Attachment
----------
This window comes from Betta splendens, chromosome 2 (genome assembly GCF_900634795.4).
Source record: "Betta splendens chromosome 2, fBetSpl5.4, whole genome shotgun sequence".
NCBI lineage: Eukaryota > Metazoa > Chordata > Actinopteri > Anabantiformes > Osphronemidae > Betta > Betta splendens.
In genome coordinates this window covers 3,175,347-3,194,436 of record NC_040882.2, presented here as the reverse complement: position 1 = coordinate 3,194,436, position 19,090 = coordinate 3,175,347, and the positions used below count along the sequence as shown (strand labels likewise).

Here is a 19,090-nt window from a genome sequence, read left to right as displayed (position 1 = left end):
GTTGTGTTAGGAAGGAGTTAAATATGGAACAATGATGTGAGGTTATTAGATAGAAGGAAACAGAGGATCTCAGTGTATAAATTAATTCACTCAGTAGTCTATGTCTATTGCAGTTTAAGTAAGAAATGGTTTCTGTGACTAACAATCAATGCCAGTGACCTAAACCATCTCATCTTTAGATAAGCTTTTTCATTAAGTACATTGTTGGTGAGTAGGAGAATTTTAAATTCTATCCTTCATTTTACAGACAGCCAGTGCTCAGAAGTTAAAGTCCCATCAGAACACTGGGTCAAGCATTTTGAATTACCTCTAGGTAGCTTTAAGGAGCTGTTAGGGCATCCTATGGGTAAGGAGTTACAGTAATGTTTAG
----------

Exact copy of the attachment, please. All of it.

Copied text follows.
This window comes from Betta splendens, chromosome 2 (genome assembly GCF_900634795.4).
Source record: "Betta splendens chromosome 2, fBetSpl5.4, whole genome shotgun sequence".
NCBI lineage: Eukaryota > Metazoa > Chordata > Actinopteri > Anabantiformes > Osphronemidae > Betta > Betta splendens.
In genome coordinates this window covers 3,175,347-3,194,436 of record NC_040882.2, presented here as the reverse complement: position 1 = coordinate 3,194,436, position 19,090 = coordinate 3,175,347, and the positions used below count along the sequence as shown (strand labels likewise).

Here is a 19,090-nt window from a genome sequence, read left to right as displayed (position 1 = left end):
GTTGTGTTAGGAAGGAGTTAAATATGGAACAATGATGTGAGGTTATTAGATAGAAGGAAACAGAGGATCTCAGTGTATAAATTAATTCACTCAGTAGTCTATGTCTATTGCAGTTTAAGTAAGAAATGGTTTCTGTGACTAACAATCAATGCCAGTGACCTAAACCATCTCATCTTTAGATAAGCTTTTTCATTAAGTACATTGTTGGTGAGTAGGAGAATTTTAAATTCTATCCTTCATTTTACAGACAGCCAGTGCTCAGAAGTTAAAGTCCCATCAGAACACTGGGTCAAGCATTTTGAATTACCTCTAGGTAGCTTTAAGGAGCTGTTAGGGCATCCTATGGGTAAGGAGTTACAGTAATGTTTAG